• just liked there facebookpage, and wrote them a message. The Blog tells, Deerhammer is a costumer of iStill, so I’ve a question to Lenny: What is you’re connection to iStill? And how does an American west coast company got in contact with a dutchmen?

      • Hey Henk –
        I came to find Edwin on the American Distilling Institute Forums – which seems to be the current go-to online resource for craft distilleries in the U.S.. At Deerhammer we work extensively with malted barley (for our whiskey). We are not particularly interested in utilizing any sourced grain neutral sprit (gns) in a gin-type product, so starting with somewhat of a malt wine seemed like a good idea. In developing this genever/american gin hybrid, we were having a tough time tracking down any reliable information on actual production practices for genever. Edwin has been consulting with us on what sorts of changes we might want to consider to reach the ideal flavor profile that we’re after. It seemed to make a lot more sence to work with a dutchmen on developing a genever than anyone else! We’re currently working on a recommended variation for our original recipe and maceration practices. I’m pretty excited to finish this next batch up and enjoy the results.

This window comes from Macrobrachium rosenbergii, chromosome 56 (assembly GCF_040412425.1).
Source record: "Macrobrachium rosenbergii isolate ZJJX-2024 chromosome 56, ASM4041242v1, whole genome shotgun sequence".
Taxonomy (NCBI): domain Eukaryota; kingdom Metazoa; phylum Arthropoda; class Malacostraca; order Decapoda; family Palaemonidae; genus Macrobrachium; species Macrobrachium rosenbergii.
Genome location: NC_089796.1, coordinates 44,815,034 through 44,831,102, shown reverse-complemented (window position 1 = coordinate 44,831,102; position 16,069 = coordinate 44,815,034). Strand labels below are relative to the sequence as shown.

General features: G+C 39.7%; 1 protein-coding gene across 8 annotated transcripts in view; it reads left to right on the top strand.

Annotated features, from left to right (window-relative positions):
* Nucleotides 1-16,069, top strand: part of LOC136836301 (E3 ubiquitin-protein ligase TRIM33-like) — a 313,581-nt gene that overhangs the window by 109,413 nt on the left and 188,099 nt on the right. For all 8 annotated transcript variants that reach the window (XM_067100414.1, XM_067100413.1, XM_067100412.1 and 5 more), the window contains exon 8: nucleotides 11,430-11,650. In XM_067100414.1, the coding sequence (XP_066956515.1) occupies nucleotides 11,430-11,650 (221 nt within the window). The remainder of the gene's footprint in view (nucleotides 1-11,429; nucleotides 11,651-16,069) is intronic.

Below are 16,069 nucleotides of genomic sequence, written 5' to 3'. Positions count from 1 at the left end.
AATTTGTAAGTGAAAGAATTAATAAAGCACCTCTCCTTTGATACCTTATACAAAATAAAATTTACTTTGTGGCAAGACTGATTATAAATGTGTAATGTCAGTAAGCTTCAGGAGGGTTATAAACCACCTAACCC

1. American genever, great! Dutch genever tend to lose it’s “old men” tradition. More youngstesr start drinking it again, Hope this will happen in the US also.
    Can (and do you want to) tell more about the procede? Ther are different procedes. I love the steam distillation to create an essence, others do macaration etc. Whats youre procede?